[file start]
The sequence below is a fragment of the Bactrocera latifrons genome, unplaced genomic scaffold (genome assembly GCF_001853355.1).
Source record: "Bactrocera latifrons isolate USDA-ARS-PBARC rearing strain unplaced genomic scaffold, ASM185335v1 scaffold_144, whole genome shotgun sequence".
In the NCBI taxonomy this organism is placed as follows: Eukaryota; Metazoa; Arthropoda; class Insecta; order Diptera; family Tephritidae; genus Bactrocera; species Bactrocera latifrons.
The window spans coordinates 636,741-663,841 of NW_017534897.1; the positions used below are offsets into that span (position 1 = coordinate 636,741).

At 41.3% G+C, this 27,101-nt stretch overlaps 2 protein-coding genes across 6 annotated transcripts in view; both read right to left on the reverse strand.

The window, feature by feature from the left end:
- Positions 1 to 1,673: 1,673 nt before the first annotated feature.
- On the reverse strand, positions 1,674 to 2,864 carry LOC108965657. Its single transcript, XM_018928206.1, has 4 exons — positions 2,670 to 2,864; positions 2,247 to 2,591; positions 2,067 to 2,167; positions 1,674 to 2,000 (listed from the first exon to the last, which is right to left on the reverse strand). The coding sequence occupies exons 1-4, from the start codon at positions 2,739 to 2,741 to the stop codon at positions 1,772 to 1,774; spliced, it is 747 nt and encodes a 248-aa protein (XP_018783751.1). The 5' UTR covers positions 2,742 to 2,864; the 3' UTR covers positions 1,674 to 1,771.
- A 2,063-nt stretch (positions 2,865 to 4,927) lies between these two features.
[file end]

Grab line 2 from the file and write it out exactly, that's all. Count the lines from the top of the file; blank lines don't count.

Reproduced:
Source record: "Bactrocera latifrons isolate USDA-ARS-PBARC rearing strain unplaced genomic scaffold, ASM185335v1 scaffold_144, whole genome shotgun sequence".